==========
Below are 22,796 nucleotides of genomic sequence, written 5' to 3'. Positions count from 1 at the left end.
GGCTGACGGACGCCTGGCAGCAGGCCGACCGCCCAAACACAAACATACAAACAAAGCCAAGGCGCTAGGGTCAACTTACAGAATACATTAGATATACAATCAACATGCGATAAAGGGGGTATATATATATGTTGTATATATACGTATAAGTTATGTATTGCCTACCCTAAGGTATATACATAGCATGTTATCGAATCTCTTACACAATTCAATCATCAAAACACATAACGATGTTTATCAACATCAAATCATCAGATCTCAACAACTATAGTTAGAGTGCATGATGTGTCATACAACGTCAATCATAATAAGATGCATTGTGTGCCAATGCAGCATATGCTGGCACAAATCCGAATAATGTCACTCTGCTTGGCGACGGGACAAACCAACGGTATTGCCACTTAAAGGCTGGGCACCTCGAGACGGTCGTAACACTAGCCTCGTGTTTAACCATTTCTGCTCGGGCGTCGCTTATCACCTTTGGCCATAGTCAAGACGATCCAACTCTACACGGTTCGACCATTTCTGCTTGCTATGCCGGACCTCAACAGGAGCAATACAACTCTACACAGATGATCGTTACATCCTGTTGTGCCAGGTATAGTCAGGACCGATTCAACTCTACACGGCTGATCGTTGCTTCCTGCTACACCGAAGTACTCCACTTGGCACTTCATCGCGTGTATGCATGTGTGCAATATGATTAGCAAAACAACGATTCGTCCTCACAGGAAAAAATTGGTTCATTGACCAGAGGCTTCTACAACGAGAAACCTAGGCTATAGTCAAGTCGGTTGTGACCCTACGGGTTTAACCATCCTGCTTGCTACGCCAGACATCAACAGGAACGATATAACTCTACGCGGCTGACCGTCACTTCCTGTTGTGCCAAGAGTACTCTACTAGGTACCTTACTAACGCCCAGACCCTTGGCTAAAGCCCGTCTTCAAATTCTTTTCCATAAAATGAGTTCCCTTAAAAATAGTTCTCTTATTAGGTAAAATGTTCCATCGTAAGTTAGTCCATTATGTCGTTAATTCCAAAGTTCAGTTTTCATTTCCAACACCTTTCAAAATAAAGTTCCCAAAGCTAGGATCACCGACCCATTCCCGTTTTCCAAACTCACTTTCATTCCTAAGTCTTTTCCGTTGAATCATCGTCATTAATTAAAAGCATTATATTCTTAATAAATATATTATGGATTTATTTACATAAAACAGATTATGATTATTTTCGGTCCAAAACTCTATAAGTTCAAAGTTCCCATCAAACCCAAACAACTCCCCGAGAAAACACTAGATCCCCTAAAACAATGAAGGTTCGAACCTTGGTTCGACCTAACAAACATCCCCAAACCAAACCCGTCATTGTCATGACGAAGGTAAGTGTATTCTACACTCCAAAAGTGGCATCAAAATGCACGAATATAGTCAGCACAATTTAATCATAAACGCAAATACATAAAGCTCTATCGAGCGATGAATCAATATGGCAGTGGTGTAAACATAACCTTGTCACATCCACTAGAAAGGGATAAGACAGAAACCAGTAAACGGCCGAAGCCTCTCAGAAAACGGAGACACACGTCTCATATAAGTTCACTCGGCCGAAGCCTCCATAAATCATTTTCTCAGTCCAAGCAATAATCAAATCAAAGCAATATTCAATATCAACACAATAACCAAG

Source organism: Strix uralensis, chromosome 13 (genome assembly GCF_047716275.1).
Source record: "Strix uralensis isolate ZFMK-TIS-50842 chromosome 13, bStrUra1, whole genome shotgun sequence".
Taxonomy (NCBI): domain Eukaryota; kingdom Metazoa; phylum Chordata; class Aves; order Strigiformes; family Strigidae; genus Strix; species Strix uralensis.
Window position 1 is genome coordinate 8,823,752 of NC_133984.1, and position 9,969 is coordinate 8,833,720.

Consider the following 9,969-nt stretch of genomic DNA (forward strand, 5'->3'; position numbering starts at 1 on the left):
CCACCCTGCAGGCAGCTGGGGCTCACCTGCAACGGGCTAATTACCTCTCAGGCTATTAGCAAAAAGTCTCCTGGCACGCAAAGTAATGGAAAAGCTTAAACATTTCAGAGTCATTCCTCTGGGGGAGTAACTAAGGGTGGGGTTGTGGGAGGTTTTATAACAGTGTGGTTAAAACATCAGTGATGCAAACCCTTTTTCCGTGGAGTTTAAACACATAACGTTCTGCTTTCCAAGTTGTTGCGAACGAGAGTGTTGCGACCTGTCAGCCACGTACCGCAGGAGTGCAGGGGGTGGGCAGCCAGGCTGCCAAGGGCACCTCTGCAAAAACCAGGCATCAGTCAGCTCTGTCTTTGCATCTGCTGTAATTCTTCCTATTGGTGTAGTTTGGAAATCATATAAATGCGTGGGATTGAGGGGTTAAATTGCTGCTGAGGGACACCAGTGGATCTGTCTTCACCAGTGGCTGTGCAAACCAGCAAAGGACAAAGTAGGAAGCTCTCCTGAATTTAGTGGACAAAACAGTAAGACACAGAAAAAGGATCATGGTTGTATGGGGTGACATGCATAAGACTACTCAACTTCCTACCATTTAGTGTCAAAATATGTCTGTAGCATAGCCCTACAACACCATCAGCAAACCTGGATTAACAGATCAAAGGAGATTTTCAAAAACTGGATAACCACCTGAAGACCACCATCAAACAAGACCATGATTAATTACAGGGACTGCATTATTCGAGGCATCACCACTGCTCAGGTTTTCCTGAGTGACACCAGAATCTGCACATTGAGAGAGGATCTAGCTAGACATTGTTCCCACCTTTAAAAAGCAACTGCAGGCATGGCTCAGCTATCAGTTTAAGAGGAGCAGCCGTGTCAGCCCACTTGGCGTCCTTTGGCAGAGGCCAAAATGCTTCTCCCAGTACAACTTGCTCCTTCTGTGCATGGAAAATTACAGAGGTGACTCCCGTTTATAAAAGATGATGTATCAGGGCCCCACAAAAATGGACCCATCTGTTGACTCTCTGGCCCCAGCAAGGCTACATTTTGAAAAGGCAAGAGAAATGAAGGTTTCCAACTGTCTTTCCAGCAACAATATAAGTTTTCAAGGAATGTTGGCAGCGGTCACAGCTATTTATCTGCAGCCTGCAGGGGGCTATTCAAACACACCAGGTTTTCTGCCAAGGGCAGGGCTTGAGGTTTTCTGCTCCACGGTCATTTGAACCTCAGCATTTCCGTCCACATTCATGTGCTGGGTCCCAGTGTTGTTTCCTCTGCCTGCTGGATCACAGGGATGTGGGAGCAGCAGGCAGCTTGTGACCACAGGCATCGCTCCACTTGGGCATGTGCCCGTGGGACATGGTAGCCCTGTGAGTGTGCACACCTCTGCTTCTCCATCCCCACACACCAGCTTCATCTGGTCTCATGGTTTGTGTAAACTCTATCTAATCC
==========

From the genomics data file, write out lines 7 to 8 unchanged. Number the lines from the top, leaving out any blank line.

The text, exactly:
Consider the following 9,969-nt stretch of genomic DNA (forward strand, 5'->3'; position numbering starts at 1 on the left):
CCACCCTGCAGGCAGCTGGGGCTCACCTGCAACGGGCTAATTACCTCTCAGGCTATTAGCAAAAAGTCTCCTGGCACGCAAAGTAATGGAAAAGCTTAAACATTTCAGAGTCATTCCTCTGGGGGAGTAACTAAGGGTGGGGTTGTGGGAGGTTTTATAACAGTGTGGTTAAAACATCAGTGATGCAAACCCTTTTTCCGTGGAGTTTAAACACATAACGTTCTGCTTTCCAAGTTGTTGCGAACGAGAGTGTTGCGACCTGTCAGCCACGTACCGCAGGAGTGCAGGGGGTGGGCAGCCAGGCTGCCAAGGGCACCTCTGCAAAAACCAGGCATCAGTCAGCTCTGTCTTTGCATCTGCTGTAATTCTTCCTATTGGTGTAGTTTGGAAATCATATAAATGCGTGGGATTGAGGGGTTAAATTGCTGCTGAGGGACACCAGTGGATCTGTCTTCACCAGTGGCTGTGCAAACCAGCAAAGGACAAAGTAGGAAGCTCTCCTGAATTTAGTGGACAAAACAGTAAGACACAGAAAAAGGATCATGGTTGTATGGGGTGACATGCATAAGACTACTCAACTTCCTACCATTTAGTGTCAAAATATGTCTGTAGCATAGCCCTACAACACCATCAGCAAACCTGGATTAACAGATCAAAGGAGATTTTCAAAAACTGGATAACCACCTGAAGACCACCATCAAACAAGACCATGATTAATTACAGGGACTGCATTATTCGAGGCATCACCACTGCTCAGGTTTTCCTGAGTGACACCAGAATCTGCACATTGAGAGAGGATCTAGCTAGACATTGTTCCCACCTTTAAAAAGCAACTGCAGGCATGGCTCAGCTATCAGTTTAAGAGGAGCAGCCGTGTCAGCCCACTTGGCGTCCTTTGGCAGAGGCCAAAATGCTTCTCCCAGTACAACTTGCTCCTTCTGTGCATGGAAAATTACAGAGGTGACTCCCGTTTATAAAAGATGATGTATCAGGGCCCCACAAAAATGGACCCATCTGTTGACTCTCTGGCCCCAGCAAGGCTACATTTTGAAAAGGCAAGAGAAATGAAGGTTTCCAACTGTCTTTCCAGCAACAATATAAGTTTTCAAGGAATGTTGGCAGCGGTCACAGCTATTTATCTGCAGCCTGCAGGGGGCTATTCAAACACACCAGGTTTTCTGCCAAGGGCAGGGCTTGAGGTTTTCTGCTCCACGGTCATTTGAACCTCAGCATTTCCGTCCACATTCATGTGCTGGGTCCCAGTGTTGTTTCCTCTGCCTGCTGGATCACAGGGATGTGGGAGCAGCAGGCAGCTTGTGACCACAGGCATCGCTCCACTTGGGCATGTGCCCGTGGGACATGGTAGCCCTGTGAGTGTGCACACCTCTGCTTCTCCATCCCCACACACCAGCTTCATCTGGTCTCATGGTTTGTGTAAACTCTATCTAATCC